Since NEPA was passed, numerous environmental regulations have been passed at the federal, state, and local level, making the NEPA process redundant for many projects. Diane Katz and Craig Manson lay out several recommendations for reforming NEPA. The first is to narrow NEPA reviews to focus on issues not covered by other environmental regulations. Katz and Manson also recommend mandating time limits for agency decisions about changes that may be required in a project and limiting the number of alternatives studied. In addition, they recommend permitting agencies to incorporate existing analyses as functional equivalents rather than beginning anew when case facts are similar between projects. The authors also recommend establishing a lead agency to limit jurisdictional overlap. These reforms provide practical suggestions for streamlining the NEPA process so that taxpayer dollars can be spent more efficiently on federal highway projects.

THE HIGHWAY SAFETY IMPROVEMENT PROGRAM

An additional category of regulation attempts to ensure that America’s roadways are safe for the public. The Highway Safety Improvement Program (HSIP) was expanded in 2012 as part of the Moving Ahead for Progress in the 21st Century Act. The HSIP’s goal is to provide funds to help state and local governments achieve a significant reduction in traffic fatalities and serious injuries on all public roads.

It is not clear why the federal government needs to provide grants to the states for safety improvements to occur, since each state has an incentive to make its roads safer. By accepting these grants, states must agree to follow spending priorities set in Washington. If states spend their own money, each state could use its own criteria to decide how to improve safety instead of adhering to the HSIP’s rules, which require setting aside money for programs that are often not states’ top safety priorities.

The Railway-Highway crossings program illustrates the impact of federal priorities on HSIP spending. The safety improvement program requires that states prioritize spending to enhance safety at railway-highway grade crossings, with $220 million set aside each year for that purpose. Without special permission from the secretary of the Department of Transportation, states cannot use that money for other purposes, even if that money could make stronger safety gains if applied to another area. Even if HSIP grants increase the total spending on safety programs, they likely lead to greater funding for lower-priority projects while higher-priority safety improvements are not funded.

DAVIS-BACON ACT AND THE COST OF LABOR

The Davis-Bacon Act of 1931 set a price floor for the wages of workers on most federally funded construction projects based on the “prevailing wages” of workers in that area. In practice, this means paying higher union wages, since the level of prevailing wages is often determined based on union wage data. James Sherk found that Davis-Bacon regulations increase the cost of federally funded construction projects by 9.9 percent. Although some would argue that this represents a benefit for local workers who are employed by federal projects, in reality Davis-Bacon leads to higher costs that must be borne by US taxpayers. Federal regulations like Davis-Bacon also distort the market for labor in areas where federal projects are located. Because these kinds of regulation make labor more expensive, contractors may respond by using more capital and less labor. As a result, it might be more difficult for construction workers to find jobs. In this case Davis-Bacon would actually be hurting the very people it was intended to help.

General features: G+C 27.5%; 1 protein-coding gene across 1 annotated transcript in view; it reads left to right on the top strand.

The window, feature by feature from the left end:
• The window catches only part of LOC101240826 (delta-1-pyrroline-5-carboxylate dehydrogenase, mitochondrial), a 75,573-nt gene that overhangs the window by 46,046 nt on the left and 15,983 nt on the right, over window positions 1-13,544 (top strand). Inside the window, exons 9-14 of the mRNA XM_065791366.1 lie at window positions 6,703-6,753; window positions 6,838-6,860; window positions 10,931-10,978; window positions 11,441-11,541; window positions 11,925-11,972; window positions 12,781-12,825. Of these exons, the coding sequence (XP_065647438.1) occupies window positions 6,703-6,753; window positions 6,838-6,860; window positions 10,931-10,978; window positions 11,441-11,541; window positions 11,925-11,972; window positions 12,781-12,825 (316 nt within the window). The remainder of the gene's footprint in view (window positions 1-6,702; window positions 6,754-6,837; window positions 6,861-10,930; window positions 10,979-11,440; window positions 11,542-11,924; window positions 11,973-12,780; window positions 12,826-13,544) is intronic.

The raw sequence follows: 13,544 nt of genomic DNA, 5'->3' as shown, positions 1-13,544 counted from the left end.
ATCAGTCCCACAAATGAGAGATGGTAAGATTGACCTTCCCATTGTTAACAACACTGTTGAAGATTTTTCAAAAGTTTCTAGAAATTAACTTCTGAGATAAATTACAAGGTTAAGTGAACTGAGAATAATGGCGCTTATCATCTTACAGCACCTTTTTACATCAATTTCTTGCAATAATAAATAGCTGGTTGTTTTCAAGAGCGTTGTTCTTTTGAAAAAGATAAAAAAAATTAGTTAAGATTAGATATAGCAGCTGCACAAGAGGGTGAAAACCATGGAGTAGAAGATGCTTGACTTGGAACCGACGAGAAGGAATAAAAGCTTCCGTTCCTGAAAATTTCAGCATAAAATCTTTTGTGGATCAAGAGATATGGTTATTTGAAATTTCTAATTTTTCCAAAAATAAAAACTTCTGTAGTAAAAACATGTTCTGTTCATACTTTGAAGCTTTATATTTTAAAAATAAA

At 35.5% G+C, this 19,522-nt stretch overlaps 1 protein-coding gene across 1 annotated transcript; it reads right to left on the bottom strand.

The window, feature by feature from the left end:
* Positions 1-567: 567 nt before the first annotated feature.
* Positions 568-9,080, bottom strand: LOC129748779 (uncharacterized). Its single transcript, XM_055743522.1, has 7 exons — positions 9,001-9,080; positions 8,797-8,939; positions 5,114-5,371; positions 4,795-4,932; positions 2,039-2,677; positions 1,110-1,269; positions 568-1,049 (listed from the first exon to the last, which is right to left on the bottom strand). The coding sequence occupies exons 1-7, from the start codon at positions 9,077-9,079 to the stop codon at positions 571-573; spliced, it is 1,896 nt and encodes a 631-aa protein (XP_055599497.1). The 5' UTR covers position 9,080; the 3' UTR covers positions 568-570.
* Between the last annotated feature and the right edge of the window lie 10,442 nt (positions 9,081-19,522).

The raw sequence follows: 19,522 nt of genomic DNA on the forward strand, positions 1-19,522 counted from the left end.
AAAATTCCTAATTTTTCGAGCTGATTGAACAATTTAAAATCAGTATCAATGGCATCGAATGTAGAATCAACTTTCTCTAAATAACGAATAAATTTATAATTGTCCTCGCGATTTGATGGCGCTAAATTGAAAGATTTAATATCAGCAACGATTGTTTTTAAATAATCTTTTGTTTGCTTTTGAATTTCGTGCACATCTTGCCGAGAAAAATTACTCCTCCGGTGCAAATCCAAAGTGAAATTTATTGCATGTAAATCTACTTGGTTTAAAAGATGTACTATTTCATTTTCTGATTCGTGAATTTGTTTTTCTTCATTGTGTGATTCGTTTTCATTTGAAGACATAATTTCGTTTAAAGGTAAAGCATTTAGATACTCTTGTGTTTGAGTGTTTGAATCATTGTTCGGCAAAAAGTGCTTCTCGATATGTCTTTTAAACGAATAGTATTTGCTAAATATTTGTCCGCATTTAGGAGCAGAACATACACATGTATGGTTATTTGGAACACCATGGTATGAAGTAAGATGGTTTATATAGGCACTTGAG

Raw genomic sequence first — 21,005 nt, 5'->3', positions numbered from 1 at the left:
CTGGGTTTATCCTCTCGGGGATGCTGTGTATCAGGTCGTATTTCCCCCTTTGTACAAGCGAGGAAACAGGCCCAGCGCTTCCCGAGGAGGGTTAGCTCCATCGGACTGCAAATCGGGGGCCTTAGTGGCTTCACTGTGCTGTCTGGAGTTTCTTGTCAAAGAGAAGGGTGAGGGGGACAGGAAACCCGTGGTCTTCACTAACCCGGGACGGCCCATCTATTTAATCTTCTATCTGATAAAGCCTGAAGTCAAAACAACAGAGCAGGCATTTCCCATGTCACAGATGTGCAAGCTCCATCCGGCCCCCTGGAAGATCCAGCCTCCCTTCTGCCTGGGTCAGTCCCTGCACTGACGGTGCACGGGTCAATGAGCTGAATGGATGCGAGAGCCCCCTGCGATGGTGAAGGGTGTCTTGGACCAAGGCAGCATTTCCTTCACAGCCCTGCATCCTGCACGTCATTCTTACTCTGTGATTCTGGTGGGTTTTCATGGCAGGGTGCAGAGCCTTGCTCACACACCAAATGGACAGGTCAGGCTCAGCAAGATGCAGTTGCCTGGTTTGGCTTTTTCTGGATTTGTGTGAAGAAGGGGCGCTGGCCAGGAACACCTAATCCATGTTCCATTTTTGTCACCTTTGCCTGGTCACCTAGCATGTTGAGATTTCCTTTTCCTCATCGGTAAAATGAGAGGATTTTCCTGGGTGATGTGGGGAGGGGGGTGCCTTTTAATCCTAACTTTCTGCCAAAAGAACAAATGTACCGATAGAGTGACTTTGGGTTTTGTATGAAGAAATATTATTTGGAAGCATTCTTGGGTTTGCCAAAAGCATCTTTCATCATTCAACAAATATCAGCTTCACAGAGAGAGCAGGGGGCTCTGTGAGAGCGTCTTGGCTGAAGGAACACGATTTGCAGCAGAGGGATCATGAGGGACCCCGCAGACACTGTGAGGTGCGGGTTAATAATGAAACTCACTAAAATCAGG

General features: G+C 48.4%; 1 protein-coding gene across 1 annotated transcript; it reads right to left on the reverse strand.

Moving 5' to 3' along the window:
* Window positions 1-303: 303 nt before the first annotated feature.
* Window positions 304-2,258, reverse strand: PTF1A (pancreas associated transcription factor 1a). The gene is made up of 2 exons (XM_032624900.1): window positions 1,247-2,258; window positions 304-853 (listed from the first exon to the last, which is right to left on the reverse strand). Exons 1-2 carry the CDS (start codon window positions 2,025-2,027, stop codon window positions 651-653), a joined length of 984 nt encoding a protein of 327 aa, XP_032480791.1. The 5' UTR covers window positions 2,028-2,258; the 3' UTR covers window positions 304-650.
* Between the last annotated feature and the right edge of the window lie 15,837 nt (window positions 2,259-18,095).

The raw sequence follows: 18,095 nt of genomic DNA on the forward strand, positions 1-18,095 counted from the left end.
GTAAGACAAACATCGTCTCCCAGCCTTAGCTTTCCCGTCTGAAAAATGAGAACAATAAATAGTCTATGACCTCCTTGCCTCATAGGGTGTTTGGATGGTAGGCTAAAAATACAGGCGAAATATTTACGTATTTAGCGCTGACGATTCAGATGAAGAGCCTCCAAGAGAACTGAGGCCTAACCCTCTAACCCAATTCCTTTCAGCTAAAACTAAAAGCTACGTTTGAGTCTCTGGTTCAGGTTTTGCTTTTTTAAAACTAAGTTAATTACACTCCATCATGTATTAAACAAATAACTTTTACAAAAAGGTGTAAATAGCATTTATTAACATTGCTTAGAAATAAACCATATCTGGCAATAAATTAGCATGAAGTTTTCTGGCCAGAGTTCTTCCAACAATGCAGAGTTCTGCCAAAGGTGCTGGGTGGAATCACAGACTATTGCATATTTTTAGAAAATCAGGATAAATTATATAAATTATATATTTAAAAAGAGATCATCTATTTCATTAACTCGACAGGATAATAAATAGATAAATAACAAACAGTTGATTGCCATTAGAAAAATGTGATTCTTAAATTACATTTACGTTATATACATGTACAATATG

The Congressional Budget Office estimates that repealing Davis-Bacon would save $13 billion in discretionary spending from 2015 through 2023. This suggests that annual savings to the FHWA could be more than $700 million per year.

HOW MUCH COULD BE SAVED BY ELIMINATING CERTAIN FEDERAL REGULATIONS?

Gabriel Roth presents estimates of the costs of federal regulations from several experts who have been involved in managing or overseeing highway construction or maintenance projects. Ralph Stanley, the entrepreneur who conceived and launched the Dulles Greenway, a privately constructed toll road in Northern Virginia, estimates that federal regulations increase project costs by 20 percent. Reducing these regulatory costs could save more than $8 billion per year. Roth mentions two other estimates—one that federal funding raises administrative and research costs by about 10 percent of construction costs, the other that federal regulations increase costs by 30 percent.

In addition to 20 percent savings in the cost of administering highway projects, reducing or eliminating programs that spend trust fund money for purposes other than highway construction and maintenance could save additional costs. Up to $2.4 billion could be saved by reducing or eliminating federal spending on the HSIP. Even if the federal government gives states smaller grants but allows states more discretion to choose the most important safety improvements, the savings can be substantial while potentially improving highway safety. 

CONCLUSIONS

Recent large transfers from the general fund to the Highway Trust Fund mean that revenues from the federal fuel tax have been paying a declining share of highway costs. This is part of the impetus behind calls for an increase in the fuel tax. But the federal government could eliminate a substantial portion of the shortfall in the Highway Trust Fund through a few reforms. If the FHWA reformed highway policy by giving grants directly to the states, eliminating Davis-Bacon, and reducing programs that require trust fund money to be allocated for purposes other than highway construction or maintenance, total savings could be as much as $10 billion or more. The government could also simplify the NEPA process, eliminate other costly regulations, and devolve safety regulation to the states. If these measures are not sufficient to eliminate the deficit, other revenue sources, such as congestion tolls, or having states pay for more costs, might also be considered before resorting to an increase in the federal fuel tax.